Investments can evaporate, houses can crumble, jobs can disappear, relationships can sour, and health can fail. But hope is the confident expectation of glory based on the unchanging Word of God. “If we hope for what we do not see, we wait for it with patience” (Rom. 8:25). Hope is fixed on the return of Christ, the resurrection from the dead, the full and final deliverance from sin, and the renovation of the entire cosmos. Hope makes this future certainty a present reality, and this becomes a light that penetrates the shadows. It’s immune to every illness, every threat, every grief, every worry, every challenge, and every loss. What a glorious prospect! “God will make the feeblest and filthiest of us into a dazzling, radiant, immortal creature, pulsating all through with such energy and joy and wisdom and love as we cannot now imagine, a bright stainless mirror which reflects back to God perfectly (though, of course, on a smaller scale) His own boundless power and delight and goodness” (C. S. Lewis). If ever we’re going to learn to be content, we must live with the confident expectation that the best is yet to come.
(3) We trust God’s providence
“For it has been granted to you that for the sake of Christ you should not only believe in him but also suffer for his sake” (Phil. 1:29).
This is a very difficult concept to grasp: God “granted” to these early believers that they should “suffer” for Christ’s sake. Does God really ordain our suffering? Yes. And He promises to work “all things” (including our suffering) for our good (Rom. 8:28). For this reason, we must “submit to, and delight in, God’s wise and fatherly disposal in every condition” (Jeremiah Burroughs). (1) We do so because He’s wise (Job 21:22). His wisdom isn’t our wisdom, and His ways aren’t our ways. Our knowledge of things is severely limited, whereas God’s knowledge is absolutely limitless. (2) We do so because He’s sovereign (Job 26:7–14). He’s unperturbed by the apparent chaos on earth. He doesn’t fret, panic, or worry. “Wild confusion may reign around us, yet the hearts of the righteous rejoice because God is not – and cannot be – dethroned” (William Plumer). (3) We do so because He cares for us. “Humble yourselves, therefore, under the mighty hand of God so that at the proper time he may exalt you, casting all your anxieties on him, because he cares for you” (1 Peter 5:7). If ever we’re going to learn to be content, we must impress the wonder of God’s providential care deep within our hearts.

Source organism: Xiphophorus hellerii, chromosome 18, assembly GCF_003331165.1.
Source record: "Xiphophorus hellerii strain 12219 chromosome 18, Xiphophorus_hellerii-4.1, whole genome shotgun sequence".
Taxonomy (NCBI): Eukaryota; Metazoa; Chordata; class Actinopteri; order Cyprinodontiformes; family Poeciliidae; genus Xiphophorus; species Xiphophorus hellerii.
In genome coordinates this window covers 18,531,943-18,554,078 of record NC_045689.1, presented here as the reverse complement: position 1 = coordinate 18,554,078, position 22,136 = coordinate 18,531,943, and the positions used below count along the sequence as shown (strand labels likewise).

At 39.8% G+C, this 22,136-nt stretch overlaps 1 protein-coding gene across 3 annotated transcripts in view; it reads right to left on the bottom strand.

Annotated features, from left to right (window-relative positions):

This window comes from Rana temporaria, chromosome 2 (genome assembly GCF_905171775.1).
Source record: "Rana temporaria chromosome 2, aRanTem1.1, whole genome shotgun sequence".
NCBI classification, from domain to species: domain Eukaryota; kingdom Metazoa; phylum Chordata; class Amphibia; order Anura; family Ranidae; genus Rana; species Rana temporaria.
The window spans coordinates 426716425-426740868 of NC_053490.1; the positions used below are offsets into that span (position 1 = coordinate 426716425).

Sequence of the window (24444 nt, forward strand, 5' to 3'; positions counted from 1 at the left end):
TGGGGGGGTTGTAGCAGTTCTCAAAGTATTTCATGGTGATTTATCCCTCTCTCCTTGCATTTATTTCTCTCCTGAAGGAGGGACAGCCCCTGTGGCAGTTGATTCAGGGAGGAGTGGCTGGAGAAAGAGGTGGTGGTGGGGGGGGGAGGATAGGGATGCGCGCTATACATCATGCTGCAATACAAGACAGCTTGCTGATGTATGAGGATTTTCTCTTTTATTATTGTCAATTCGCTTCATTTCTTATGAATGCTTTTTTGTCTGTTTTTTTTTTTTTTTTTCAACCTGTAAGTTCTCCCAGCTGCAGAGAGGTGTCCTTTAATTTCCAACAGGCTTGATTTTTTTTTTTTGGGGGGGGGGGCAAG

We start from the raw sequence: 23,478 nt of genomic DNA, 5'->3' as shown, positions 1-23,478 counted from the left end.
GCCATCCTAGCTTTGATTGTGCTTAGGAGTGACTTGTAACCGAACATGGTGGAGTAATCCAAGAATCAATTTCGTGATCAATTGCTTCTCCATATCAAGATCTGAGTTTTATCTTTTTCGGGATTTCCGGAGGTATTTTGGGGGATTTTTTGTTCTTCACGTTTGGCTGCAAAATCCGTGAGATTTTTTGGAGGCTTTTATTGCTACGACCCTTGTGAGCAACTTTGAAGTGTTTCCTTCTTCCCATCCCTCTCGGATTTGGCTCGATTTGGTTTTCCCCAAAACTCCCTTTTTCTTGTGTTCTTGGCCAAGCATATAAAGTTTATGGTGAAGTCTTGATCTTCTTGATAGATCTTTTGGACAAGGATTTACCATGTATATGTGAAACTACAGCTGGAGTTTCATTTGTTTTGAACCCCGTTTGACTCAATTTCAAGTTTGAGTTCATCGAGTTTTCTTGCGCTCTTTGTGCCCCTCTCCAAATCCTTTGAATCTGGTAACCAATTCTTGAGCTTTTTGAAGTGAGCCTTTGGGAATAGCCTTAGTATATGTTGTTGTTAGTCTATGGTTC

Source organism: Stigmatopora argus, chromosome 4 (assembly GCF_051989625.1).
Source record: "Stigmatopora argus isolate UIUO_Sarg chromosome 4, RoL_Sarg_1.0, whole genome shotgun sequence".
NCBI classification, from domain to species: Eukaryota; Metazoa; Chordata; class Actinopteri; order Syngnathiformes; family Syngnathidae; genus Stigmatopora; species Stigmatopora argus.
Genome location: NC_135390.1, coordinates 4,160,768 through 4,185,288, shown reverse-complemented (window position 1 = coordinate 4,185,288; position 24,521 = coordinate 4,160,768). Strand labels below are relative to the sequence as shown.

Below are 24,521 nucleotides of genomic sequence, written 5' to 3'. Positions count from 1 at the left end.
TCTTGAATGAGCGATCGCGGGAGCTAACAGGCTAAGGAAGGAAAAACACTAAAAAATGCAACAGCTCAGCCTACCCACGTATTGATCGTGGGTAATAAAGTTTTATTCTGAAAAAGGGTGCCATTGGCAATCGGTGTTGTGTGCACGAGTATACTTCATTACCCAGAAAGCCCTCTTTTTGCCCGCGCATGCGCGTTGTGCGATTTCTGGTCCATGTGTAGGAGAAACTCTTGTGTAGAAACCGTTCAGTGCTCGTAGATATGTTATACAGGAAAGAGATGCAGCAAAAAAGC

(4) We treasure Christ
“For to me to live is Christ, and to die is gain” (Phil. 1:21).
If we place disproportionate value upon things in this world, they will eventually capture our heart. The problem is they can’t satisfy us because they aren’t designed to satisfy us. As Jeremiah Burroughs writes, “The reason you have no contentment in the things of this world isn’t because you don’t have enough of them, but because they can’t satisfy your immortal soul. You’re like a man, who tries to satisfy his hunger by opening his mouth to swallow the wind. He thinks the reason he’s still hungry is because he hasn’t swallowed enough of the wind.” Christ alone is of “surpassing worth” (Phil. 3:7–8). He’s the greatest good, the closest friend, the richest grace, the highest honour, the kindest comfort, the finest beauty, the deepest truth, and the sweetest love. If we’re ever going to learn to be content, we must esteem all things in comparison to Christ’s inestimable worth.
And so, that's what's on my mind as we face another lockdown – what's going to be a long, dark, cold few weeks. By the end, I pray I can say with Paul: “I have learned in whatever situation I am to be content” (Phil. 4:11).